Tuesday, January 11, 2011

More Violent Images in the Media

The January 2011 issue of the American Society for Quality journal, Quality Progress shows their usual character, Mr. Pareto head, during the annual performance planning cycle. In the cartoon, managers have targets on their backs.

So next time some nut assaults his manager, we can blame it on the violent imagery in the Deming, Baldrige, six sigma, and total quality media. You know what scoundrels those industrial engineer and metrics types are.

Monday, January 10, 2011

Media Ignorance in Tucson

A CBS News report headlined "Erica Hill talks to 61-year-old Patricia Maisch, who grabbed the ammunition cartridge from the alleged gunman in the Tucson, Ariz. shooting rampage."

Erica Hill, does the intro to the interview, "...about how she stepped in on Saturday, and grabbed the ammunition cartridge the alledged gunman could have reloaded. And it all happened of course in the middle of the chaos.

The 61-year-old Patricia Maisch describes not running, dropping to the ground, the woman next to her being shot, then the gunman on the ground, next to her and people saying "get the gun!"

She continues "...he also pulled out another magazine out of his left pocket, which he dropped on the pavement and I was able to get before he did. At the same time another gentleman had picked up the gun, so he (Loughner) was secured."

Hill, "So you got that ammunition? and We've heard accounts that he had up to 90 rounds of ammunition with him."

Maisch, "I don't know..."

Later in the interview Maisch remarks being on his (the gunman's legs), "...after I got the clip, he was struggling an kicking his legs, so I knelt on his leg..."

So this elderly civilian knows it was a magazine, (or a clip - which is a common term ), but the person's who issupposed to informed us creates something called "an ammunition cartridge?"

Ammunition cartridge means nothing. That's bad enough, couple it with her description of it as something the "gunman could have reloaded," reveals a lack of basic familiarity with firearms.

Hill doesn't know how to properly describe what has happened, and for some reason, chooses not to use the (correct) words her interview subject has given her.

With such a gap in knowledge, can she effectively report this story? I doubt it.

The video is here.

Sunday, January 02, 2011

Humorless Prigs

That's my reaction to the story that Captain Honors is in trouble for his XO Movie Night videos.

The Virginian-Pilot has an edited version.

The videos were made by Sailors at war. Sailors far from home doing dangerous work for long hours.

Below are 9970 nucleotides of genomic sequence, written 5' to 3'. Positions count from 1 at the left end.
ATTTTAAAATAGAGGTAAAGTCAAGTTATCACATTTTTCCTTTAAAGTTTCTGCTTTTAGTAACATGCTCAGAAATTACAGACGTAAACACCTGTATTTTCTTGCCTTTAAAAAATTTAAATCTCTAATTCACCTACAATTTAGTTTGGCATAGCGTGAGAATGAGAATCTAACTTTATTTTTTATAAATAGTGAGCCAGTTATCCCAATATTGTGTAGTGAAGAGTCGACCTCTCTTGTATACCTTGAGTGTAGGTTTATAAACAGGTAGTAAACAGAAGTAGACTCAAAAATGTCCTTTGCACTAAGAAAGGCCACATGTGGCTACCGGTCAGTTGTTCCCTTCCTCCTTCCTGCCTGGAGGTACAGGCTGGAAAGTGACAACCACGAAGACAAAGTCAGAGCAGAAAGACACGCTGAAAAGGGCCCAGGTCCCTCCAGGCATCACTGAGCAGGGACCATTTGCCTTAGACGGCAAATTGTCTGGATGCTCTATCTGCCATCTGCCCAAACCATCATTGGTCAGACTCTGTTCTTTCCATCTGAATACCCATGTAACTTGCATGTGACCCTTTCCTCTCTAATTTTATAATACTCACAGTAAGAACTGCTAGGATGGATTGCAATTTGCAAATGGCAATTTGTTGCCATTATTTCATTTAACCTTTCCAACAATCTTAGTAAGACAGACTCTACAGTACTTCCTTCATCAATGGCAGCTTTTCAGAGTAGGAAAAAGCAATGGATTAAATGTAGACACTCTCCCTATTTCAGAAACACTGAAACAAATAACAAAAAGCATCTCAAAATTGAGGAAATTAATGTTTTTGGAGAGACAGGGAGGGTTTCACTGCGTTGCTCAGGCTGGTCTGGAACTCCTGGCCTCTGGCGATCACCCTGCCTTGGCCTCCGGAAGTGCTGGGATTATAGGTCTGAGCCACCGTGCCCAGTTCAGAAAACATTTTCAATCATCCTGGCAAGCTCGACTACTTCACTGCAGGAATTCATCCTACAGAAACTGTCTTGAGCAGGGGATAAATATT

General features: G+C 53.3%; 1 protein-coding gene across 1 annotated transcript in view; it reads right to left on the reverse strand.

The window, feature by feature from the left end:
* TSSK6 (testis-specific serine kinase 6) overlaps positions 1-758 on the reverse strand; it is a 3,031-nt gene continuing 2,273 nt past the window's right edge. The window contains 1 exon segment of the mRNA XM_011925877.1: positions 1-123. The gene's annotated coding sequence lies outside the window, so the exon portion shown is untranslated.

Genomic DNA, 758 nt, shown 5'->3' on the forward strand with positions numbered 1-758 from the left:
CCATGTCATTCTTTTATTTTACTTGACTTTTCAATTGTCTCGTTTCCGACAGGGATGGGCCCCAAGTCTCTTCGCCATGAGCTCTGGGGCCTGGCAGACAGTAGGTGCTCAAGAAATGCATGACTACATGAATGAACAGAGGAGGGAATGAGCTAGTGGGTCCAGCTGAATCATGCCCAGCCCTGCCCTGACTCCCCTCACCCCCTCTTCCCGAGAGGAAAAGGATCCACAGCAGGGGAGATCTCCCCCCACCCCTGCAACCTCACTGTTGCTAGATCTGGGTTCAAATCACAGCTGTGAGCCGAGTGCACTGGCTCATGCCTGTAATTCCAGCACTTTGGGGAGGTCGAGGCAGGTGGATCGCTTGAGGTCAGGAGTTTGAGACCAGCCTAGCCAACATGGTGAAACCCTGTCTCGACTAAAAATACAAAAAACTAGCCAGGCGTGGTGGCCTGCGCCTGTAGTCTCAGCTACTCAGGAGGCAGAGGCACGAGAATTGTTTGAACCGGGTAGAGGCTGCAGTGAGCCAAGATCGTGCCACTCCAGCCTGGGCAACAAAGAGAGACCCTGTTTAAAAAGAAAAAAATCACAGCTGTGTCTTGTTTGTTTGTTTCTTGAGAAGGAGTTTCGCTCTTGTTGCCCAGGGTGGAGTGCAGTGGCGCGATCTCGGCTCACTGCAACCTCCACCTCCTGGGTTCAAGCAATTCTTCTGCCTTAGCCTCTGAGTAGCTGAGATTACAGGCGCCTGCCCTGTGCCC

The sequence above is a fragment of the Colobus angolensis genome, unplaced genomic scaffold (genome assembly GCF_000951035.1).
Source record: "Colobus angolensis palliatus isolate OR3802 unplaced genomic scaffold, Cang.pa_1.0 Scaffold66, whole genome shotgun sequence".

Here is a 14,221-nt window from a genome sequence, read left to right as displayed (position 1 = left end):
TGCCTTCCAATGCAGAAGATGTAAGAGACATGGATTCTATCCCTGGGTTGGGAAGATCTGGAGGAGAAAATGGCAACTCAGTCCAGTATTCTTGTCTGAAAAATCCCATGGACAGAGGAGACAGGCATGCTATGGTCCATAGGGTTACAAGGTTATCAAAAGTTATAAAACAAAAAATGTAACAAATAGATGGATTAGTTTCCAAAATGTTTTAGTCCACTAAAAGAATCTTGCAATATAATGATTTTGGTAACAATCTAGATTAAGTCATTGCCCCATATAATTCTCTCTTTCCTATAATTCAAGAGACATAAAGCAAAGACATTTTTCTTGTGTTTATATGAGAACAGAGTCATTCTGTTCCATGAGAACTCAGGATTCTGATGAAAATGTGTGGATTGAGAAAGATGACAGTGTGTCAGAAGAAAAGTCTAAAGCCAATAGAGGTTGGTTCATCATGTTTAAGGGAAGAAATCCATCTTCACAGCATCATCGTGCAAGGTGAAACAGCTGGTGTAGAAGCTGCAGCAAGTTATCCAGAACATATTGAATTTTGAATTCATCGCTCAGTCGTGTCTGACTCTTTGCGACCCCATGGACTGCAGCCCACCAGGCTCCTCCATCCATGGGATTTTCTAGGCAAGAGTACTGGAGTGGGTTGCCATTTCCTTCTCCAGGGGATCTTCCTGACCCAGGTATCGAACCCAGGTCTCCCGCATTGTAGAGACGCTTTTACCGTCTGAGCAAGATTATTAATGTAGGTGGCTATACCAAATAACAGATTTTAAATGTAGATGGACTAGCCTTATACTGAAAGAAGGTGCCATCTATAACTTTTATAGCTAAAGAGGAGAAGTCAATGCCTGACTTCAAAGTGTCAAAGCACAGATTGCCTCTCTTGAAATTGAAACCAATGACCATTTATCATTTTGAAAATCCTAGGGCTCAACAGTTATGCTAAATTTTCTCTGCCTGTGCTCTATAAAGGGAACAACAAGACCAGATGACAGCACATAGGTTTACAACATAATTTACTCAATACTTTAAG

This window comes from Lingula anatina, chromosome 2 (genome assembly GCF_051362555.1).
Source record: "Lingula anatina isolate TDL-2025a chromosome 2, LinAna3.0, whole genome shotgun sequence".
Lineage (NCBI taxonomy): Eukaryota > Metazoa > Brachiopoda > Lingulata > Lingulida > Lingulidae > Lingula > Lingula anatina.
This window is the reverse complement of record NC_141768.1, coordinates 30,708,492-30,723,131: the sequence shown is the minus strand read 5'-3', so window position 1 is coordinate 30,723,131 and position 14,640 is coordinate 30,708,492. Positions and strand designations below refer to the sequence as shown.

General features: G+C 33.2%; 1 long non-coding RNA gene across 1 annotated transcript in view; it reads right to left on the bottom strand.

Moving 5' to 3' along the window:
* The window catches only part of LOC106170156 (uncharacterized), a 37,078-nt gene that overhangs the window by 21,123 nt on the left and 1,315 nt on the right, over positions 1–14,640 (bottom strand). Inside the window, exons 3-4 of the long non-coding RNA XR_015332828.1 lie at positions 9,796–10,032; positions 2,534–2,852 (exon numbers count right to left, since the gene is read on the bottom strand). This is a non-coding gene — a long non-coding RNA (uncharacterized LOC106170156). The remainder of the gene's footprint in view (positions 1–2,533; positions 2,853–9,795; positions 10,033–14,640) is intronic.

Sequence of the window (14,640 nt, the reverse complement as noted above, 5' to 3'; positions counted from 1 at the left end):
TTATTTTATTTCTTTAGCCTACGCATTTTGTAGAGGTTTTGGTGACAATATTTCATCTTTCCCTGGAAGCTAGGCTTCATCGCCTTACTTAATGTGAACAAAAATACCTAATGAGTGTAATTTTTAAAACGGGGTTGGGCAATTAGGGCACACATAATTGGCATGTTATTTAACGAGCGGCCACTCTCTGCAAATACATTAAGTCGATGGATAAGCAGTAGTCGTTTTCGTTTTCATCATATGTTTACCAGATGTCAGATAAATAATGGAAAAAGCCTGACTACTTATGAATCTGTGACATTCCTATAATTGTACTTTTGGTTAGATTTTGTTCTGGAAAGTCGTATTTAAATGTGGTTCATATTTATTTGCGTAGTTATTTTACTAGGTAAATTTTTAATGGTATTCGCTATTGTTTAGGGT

The videos are funny and directed towards men and women who could use a laugh. (Yeah, the rectal probe was probably over the top, but I see it as the equivalent of when a comic gets an "oooh" for crossing the line in the middle of an otherwise hilarious routine.)

Anyway, Lighten the fuck up.

UPDATE: I posted that on Sunday morning. Little did I know that the humorless prigs would turn join forces with the spineless leadership of today's Navy. By Tuesday morning, Captain Honor had been relieved. Disgusting.

More over at Phib's, Lex, USNI, and Ace of Spades.

UPDATE II: Admiral Harvey made the call. Tough decision. I don't agree with it. I think the second and third order effects will be bad for the Navy. But it was his decision to make, if I were I CMC still I would support it. It's done. Aye, aye.

One comment in the discussion stood out. I agree with it and it captures one of the reasons that so many folks came out to support the Captain.
"My experience is that teams are built through emotional events; two of the strongest being pain and laughter. People coalesce around those with whom they bleed and those with whom they laugh. ... As Sailors, it is the laughter in pubs, engine rooms, berthing compartments, and even on the bridge, that make us feel part of something special. I care most about those with whom I've shared laughs and tears. Take that away and you've created a climate of cold professionalism which discourages the very relationships that build high performing teams.
...Humor has often been the subject of attack and yet humor is the vehicle which often drives the greatest change. Parody highlights the ridiculousness of situations that could not be addressed as readily or as effectively in normal conversation. ..."
These are true statements. There can be legitimate discussion about whether the senior leader should have a role in the parody, That commenter had it right.